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How to think of a plane

  1. Oct 29, 2011 #1

    I am trying to solve a problem that involves "the plane y=z". How exactly should I think of this plane? It's obviously one of three planes that can be formed between the three diffirent axes, but which one? What is the intuition behind "y=z"?

    A really basic question to some of you, I bet. Any help would be appreciated. The understanding behind it all is what I really want to achieve (not just the right answer).

  2. jcsd
  3. Oct 30, 2011 #2
    In the y-z plane draw a line of 45 degrees. This line should be the cross section of the plane you want to imagine.
  4. Oct 30, 2011 #3


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    As Anshuman said, first draw a yz-coordinate plane and draw the line y= z (through the origin, at 45 degrees to the axes. Now imagine the x-axis coming out of the paper toward you and the plane being that line coming straight out.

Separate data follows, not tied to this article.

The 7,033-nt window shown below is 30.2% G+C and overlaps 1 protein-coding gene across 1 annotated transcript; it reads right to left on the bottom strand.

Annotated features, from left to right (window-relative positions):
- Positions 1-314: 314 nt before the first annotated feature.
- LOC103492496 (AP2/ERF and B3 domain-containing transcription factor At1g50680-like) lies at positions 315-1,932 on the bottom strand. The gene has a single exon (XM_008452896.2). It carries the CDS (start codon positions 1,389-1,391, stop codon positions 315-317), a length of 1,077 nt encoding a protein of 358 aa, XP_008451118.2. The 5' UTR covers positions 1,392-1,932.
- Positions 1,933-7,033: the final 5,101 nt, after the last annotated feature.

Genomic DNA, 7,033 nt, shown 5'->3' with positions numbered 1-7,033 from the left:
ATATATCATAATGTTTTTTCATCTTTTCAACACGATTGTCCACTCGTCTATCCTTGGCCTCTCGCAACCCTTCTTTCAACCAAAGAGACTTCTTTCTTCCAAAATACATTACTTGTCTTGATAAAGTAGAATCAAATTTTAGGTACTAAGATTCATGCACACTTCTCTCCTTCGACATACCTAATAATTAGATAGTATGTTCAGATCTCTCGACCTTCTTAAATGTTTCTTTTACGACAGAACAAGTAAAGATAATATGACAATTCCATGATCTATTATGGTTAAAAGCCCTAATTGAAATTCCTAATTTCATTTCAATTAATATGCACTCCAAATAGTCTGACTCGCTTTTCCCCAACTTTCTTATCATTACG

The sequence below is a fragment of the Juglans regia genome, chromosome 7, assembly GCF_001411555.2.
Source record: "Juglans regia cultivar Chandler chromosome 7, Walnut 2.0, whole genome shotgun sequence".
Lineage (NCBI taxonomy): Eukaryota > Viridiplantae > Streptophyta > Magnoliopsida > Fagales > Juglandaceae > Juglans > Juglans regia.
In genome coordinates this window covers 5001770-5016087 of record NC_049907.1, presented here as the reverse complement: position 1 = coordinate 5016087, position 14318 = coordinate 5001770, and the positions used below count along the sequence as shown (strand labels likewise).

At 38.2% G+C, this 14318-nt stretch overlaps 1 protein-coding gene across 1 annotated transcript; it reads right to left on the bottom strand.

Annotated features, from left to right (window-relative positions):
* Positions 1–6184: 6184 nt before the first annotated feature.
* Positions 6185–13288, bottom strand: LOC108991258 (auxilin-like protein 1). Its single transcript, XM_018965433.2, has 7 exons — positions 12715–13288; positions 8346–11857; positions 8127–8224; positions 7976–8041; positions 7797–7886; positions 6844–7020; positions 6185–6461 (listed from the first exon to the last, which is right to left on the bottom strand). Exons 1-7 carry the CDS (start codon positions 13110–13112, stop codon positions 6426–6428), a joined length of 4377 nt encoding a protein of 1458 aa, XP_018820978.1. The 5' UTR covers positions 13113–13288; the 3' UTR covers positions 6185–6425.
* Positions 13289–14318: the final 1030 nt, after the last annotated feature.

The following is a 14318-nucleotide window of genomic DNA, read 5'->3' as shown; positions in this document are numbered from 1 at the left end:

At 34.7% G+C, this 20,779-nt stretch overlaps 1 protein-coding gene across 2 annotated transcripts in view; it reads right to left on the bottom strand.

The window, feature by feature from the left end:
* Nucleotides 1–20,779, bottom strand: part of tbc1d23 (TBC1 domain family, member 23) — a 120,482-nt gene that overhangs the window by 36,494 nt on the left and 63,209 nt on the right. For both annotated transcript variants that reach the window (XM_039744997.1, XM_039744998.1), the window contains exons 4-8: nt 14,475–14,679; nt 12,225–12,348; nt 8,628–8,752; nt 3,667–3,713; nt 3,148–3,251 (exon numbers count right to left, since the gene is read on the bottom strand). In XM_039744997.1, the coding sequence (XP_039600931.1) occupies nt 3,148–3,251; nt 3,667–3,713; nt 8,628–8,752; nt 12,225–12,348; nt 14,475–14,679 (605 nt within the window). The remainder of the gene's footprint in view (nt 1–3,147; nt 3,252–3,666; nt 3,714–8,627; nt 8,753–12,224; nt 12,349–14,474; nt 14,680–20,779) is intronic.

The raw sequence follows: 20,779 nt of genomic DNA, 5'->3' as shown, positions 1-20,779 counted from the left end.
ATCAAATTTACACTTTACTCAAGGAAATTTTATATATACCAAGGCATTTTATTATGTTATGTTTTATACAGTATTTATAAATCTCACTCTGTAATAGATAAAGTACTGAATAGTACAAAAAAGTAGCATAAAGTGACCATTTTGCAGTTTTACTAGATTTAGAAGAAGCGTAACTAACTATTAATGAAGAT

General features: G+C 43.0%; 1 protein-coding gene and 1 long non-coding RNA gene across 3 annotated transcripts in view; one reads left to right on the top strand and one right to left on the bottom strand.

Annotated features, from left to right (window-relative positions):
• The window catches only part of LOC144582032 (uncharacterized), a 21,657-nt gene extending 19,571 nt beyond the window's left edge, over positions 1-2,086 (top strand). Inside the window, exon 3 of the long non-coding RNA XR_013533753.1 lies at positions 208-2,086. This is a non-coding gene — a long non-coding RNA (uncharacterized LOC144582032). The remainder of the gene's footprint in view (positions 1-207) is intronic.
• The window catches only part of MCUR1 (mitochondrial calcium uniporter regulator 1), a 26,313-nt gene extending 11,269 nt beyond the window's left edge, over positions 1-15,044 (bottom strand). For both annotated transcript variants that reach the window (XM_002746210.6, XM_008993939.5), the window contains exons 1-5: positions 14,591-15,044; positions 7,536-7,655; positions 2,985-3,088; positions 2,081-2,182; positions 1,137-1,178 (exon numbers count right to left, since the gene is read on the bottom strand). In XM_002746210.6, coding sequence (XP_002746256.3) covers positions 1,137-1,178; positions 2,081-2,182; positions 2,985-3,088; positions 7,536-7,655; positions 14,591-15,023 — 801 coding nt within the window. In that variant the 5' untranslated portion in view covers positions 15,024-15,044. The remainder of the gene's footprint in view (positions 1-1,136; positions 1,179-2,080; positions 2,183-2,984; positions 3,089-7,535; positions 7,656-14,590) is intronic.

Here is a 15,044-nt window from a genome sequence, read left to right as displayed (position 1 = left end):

For example, the plane contains the points (x, a, a) for any x or a.
  5. Oct 30, 2011 #4


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    another way to think of this plane, is that it consists of all vectors of the form:

    x(1,0,0) + y(0,1,1), for any real numbers x,y.

    that is, P = span({(1,0,0), (0,1,1)}).

    this plane intersects the "x-axis" (the line x(1,0,0)) and the line y = z. (if we are looking perpendicular to the x-axis (from the "negative part" where x < 0, so the positive numbers are ahead of us) at the yz-plane, we would see our plane "tilted" 45 degrees to the left. if we were on the "positive side" of the x-axis, perpendicluar to it and looking towards the origin, we would see our plane as titled 45 degrees to the right).

    driving up our plane parallel to the y-axis it's a rather steep grade, but if we make a left or right turn, and go parallel to the x-axis, it's perfectly flat (unless it's icy, in which case we'll slip down it sideways).
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